Dockerize a React App and an Express API With MongoDB
Roberto Penchev
March 4, 2020

For sake of simplicity, I assume you have a working front end and back end — as well as connected database.

The best idea is to have both the API and client repos in one folder. You can have one remote repo with both of them or use two separate remote repos and then combine them with parent remote using Git submodules. That’s how I did that.

React App

I used Create React App (CRA) with TypeScript for my project. It was a simple blog with a couple views.

The first thing to do is to create a Dockerfile in the client root folder. To do that, just type:

function create(){
  return false

Open the file, and let’s fill it out. I’m using TypeScript with my CRA, so first I have to build my application. Then, I take what I get and host it all as static files. To achieve that, we’ll go with atwo-stage Docker build.

The first stage is using Node to build the app. I use theAlpine version — as it’s the lightest, so our container will be tiny.

some code here

That’s how the beginning of the Dockerfile looks like. We’re usingnode:12-alpine as builder, then setting up a working directory to/app. That’s going to create a new folder in our container. We copy ourpackage.jsonto a new folder in the container and install all of the packages. Next, we copy everything from the/services/clientfolder and paste it into our container. The last bit of that step is to build everything.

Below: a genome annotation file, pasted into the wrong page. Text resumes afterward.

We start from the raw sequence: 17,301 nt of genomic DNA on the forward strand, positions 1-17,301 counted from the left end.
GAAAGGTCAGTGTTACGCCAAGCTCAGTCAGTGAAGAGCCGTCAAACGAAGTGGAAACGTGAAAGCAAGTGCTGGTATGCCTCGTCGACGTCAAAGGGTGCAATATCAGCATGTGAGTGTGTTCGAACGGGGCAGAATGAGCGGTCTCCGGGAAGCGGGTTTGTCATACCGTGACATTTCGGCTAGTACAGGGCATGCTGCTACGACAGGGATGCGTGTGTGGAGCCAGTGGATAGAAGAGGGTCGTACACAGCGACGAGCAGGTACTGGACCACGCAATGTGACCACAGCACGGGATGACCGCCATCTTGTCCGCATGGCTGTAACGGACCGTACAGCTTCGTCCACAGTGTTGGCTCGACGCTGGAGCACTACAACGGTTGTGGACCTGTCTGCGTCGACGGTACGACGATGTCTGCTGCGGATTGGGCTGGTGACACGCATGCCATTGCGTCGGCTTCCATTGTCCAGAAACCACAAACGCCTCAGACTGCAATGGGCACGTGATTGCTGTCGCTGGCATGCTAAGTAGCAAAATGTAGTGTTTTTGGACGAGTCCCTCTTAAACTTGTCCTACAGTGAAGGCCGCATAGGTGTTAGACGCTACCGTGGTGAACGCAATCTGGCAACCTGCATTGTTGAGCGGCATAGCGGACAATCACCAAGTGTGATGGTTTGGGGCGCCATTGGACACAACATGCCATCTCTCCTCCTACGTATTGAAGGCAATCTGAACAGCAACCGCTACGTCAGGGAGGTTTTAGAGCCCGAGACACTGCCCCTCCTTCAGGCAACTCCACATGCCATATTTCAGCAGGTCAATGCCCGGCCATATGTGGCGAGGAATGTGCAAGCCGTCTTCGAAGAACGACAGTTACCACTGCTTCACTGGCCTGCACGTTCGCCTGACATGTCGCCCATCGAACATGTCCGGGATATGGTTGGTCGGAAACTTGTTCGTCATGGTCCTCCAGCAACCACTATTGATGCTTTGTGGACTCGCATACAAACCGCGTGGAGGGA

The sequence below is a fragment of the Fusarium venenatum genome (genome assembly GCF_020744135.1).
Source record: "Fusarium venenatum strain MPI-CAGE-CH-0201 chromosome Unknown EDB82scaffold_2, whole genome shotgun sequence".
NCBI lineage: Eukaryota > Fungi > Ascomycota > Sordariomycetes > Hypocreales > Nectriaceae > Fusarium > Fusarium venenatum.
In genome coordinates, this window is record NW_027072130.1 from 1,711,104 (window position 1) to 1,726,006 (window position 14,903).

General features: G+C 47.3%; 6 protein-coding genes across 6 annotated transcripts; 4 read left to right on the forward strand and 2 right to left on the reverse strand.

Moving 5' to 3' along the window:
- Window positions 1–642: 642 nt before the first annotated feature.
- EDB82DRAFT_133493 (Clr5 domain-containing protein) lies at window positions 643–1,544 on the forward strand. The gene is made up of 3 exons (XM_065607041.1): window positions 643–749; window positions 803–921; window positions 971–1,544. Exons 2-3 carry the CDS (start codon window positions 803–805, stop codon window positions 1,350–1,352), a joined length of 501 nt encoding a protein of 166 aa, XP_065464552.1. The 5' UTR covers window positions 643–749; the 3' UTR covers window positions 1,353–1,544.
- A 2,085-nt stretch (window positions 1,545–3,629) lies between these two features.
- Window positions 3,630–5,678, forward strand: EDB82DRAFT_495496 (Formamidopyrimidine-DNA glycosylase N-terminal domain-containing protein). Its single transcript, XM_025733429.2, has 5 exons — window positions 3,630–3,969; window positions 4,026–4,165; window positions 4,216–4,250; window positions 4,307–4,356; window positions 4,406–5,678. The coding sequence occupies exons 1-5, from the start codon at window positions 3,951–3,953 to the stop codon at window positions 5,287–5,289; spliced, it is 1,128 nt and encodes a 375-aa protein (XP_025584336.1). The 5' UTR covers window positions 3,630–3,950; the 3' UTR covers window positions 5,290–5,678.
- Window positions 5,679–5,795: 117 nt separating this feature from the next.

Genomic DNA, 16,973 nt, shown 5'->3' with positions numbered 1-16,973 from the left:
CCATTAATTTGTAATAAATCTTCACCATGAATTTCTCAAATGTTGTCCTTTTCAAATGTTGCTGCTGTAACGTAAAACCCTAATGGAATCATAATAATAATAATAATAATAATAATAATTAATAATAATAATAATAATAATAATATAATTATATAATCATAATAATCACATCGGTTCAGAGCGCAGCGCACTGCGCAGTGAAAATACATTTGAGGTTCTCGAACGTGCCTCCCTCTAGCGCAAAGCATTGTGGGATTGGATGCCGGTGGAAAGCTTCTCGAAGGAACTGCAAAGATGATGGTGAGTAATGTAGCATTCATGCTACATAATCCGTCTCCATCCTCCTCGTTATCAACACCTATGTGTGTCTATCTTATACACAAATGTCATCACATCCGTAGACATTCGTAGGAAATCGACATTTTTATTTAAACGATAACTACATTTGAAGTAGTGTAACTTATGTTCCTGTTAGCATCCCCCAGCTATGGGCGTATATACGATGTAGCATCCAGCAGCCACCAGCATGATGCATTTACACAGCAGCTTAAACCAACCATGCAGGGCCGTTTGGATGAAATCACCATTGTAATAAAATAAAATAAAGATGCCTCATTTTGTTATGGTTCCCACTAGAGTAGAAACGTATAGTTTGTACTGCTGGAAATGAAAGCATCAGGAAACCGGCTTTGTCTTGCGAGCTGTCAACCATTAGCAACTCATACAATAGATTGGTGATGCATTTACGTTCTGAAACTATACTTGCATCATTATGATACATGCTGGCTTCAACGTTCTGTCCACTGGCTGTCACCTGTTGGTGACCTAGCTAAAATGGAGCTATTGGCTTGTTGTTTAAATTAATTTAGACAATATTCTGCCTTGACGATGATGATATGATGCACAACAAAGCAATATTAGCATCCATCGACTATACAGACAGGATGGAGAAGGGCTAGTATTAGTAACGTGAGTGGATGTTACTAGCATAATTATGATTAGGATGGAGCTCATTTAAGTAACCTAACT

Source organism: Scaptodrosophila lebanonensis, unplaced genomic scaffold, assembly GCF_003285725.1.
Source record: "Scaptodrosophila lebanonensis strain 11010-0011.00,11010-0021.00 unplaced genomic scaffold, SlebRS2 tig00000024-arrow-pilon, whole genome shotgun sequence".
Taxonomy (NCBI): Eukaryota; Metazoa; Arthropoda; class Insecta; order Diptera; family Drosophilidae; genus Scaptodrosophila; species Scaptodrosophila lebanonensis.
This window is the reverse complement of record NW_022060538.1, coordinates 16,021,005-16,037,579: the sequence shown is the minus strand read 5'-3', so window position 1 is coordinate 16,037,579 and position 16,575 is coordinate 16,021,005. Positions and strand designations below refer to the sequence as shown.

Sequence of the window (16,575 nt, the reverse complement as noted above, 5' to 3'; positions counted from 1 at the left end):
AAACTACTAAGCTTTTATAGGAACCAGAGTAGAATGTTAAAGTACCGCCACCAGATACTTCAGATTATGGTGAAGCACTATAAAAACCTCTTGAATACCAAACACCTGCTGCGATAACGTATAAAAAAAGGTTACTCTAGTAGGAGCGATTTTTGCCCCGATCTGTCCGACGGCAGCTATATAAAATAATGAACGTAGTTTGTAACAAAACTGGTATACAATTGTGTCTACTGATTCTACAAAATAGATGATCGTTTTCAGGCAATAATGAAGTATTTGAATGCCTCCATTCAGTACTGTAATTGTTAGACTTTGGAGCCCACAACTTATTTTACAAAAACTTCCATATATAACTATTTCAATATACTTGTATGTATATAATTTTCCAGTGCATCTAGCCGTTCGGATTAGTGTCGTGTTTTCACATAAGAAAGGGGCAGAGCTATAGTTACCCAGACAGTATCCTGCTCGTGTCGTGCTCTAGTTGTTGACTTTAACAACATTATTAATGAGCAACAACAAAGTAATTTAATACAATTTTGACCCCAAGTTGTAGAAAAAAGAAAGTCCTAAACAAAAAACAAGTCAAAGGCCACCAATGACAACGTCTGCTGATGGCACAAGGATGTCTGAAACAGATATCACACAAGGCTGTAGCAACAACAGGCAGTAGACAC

Now we have to host our freshly created build. To do that, we’re going to use NGINX — again in the Alpine version to cut on size.

We copy the build from the previous step and paste it into thenginxfolder. Then expose port80— that’s going to be the port on which our container will be listening for connections. The last line is to start NGINX.

That’s all for the client part. The whole Dockerfile should look like this:

Express API

The API is quite simple as well — with RESTful routing to create posts, handle the authorization, etc. Lets start with creating a Dockerfiler in the API root folder in the same way as we did in the previous part.

I used ES6 features, so I have to compile everything to Vanilla JS to run it, and I went with Babel. As you can guess, that’s going to be a two-stage build again.

It’s very similar to the client’s Dockerfile, so I won’t be explaining it again. There’s one difference, though.